But no such drama today as I pass over the Tyne Valley and climb up into the North Pennines. Above 1,000ft there has been a good snowfall, and with calm winds, I wander low above many picturesque former mining villages such as Rookhope and Allenheads, which even has a ski-lift. Pushing further up onto the remote hilltop moorland devoid of people, vehicles or cables, I indulge in some great flying, playing with my shadow on the deep snow – exceptional fun! I circle Derwent Reservoir (not to be confused with Derwent Valley in the Peak District where the Dambusters trained), which supplies water to the Tyne and Wear metropolitan area.
Heading west, I fly along the ridge containing the three highest mountains in the Pennines – Great Dun Fell, Little Dun Fell and Cross Fell, which at 2,930ft is the highest mountain in England outside of the Lake District. Sitting atop Great Dun Fell is the radome housing the NATS long-range surveillance radar of the same name, and at 2,782ft it looks like Ice Station Zebra covered in deep snow. The road to the site is exceptionally popular with cyclists, offering a steep 4.5 mile climb with very little chance of meeting traffic.
Further west across the valley, the Lake District snow-capped peaks shine in the sun, and while I’ve got fuel to make it, I’ve already been out two hours and ‘personal capacity’ is an issue. So I satisfy myself with reducing power and launching myself off the edge of Cross Fell towards the valley floor far below. It’s easy to get to the 146mph VNe in the Eurostar and I’m cautious, settling on a descent of 118mph, VNo – the max structural cruising speed. What a buzz!
I fly briefly north along the valley before again hopping over the hills to pass over the famous Hartside café at 1,904ft. It is a favourite with bikers and coast-to-coast cyclists, although it has recently been operating out of a container since the building burned down in 2018.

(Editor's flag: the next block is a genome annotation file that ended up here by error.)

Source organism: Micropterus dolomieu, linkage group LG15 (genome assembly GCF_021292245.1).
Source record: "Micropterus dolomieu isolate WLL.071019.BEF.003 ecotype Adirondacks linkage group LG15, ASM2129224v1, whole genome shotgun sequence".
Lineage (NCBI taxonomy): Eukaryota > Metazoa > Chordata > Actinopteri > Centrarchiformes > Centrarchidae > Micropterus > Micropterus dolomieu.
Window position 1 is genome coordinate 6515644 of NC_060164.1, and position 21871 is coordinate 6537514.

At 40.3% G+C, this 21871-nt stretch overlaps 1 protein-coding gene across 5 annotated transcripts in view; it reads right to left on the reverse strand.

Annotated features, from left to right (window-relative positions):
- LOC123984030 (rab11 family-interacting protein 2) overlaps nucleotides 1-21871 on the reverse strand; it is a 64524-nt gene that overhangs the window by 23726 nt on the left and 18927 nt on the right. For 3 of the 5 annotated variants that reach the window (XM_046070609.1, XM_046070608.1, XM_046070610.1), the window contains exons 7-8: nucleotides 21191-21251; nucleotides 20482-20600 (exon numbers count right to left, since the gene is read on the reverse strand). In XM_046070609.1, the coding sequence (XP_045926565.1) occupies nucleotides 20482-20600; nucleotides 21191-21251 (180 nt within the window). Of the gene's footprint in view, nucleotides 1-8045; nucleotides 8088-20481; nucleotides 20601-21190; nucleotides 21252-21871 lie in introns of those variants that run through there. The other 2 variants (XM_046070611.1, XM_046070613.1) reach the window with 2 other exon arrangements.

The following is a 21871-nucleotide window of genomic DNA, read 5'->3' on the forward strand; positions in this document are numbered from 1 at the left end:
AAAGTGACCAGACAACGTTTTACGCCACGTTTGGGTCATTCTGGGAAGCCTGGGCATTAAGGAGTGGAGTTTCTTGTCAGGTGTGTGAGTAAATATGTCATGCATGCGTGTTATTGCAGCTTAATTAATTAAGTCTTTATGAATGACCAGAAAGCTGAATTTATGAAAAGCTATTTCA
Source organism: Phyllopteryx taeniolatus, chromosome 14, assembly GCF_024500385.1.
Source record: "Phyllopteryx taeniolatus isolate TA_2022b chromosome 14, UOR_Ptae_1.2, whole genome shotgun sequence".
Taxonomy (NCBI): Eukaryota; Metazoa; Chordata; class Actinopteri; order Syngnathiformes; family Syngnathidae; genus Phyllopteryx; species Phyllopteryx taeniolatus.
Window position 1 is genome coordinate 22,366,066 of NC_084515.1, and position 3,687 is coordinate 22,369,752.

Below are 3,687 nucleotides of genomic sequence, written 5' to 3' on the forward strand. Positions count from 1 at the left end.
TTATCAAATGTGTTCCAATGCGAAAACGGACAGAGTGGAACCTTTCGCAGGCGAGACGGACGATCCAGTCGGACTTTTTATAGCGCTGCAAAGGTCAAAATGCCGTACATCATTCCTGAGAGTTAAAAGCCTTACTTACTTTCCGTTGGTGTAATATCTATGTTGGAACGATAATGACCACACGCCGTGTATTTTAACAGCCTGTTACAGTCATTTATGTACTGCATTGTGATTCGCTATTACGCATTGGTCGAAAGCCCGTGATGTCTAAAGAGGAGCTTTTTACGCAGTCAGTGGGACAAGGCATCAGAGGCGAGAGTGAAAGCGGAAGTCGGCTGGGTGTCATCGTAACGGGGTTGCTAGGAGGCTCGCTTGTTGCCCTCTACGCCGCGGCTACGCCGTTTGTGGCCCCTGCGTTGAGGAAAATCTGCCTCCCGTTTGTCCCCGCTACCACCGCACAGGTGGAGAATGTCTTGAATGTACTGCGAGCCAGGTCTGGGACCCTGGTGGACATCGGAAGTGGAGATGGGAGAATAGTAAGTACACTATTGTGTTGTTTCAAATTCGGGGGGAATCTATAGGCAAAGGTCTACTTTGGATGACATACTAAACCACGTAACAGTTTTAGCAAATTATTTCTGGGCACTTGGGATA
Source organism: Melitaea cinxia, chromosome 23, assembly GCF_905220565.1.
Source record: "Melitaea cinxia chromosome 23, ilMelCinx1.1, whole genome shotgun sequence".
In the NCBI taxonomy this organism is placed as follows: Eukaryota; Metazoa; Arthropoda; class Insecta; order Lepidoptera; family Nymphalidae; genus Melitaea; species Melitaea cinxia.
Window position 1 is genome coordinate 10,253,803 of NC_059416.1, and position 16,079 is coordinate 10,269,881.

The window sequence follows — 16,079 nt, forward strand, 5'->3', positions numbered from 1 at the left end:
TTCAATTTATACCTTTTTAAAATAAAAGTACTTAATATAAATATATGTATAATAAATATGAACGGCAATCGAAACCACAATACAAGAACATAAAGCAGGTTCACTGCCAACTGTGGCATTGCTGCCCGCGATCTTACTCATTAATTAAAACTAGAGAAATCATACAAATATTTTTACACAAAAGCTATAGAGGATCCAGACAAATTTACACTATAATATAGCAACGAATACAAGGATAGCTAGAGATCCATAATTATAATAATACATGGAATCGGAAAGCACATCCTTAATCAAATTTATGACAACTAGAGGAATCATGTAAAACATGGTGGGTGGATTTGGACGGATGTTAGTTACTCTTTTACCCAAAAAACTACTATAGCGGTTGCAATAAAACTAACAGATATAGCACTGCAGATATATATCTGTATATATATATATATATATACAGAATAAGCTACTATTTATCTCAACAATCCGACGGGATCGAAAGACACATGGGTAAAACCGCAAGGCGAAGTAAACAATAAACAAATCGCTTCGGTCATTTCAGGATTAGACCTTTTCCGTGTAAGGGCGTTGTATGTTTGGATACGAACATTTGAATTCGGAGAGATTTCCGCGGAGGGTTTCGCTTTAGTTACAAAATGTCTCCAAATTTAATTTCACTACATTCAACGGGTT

I’d normally give Carlisle Airport a courtesy call but sadly the airfield has been closed to visitors for most of 2020 and the bulk of the staff, including ATC, remain furloughed. So much has happened since January 2020, when we would fly in to park next to Loganair Saab 340s operating new services to Dublin, Belfast and Southend while enjoying the new café, all for a very reasonable £10 landing fee. In July 2020, Loganair announced it had no plans to resume services after the pandemic. It is, of course, a very challenging time for the industry – good luck to all my chums at Carlisle.
The last 30 minutes of my flight home were spent dodging heavy east coast showers which were increasingly encroaching further inland and I finished off my trip by buzzing the Potts’ family strip at Stanton near Morpeth. Stanton is a steep one-way in and one-way out hillside strip with about 100ft difference from the bottom to the top of the runway, so it is great fun. Chester, who flies a taildragger Escapade and is rebuilding a Europa, is outside and gives me a hearty wave.
After a wonderfully diverse and enjoyable 3.2 hour flight I am back at Eshott. One of the airfield operators, Sam Woodgate, is starting his syndicate’s classic Evans VP-1 G-BDUL. What a fun machine and proves that cheap, grassroots flying is available – it’s £500 to join Sam’s six-member group and £45/month and £7/hr dry. It’s great to hear the Volkswagen engine chattering away as Sam gets airborne, a great end to a great day.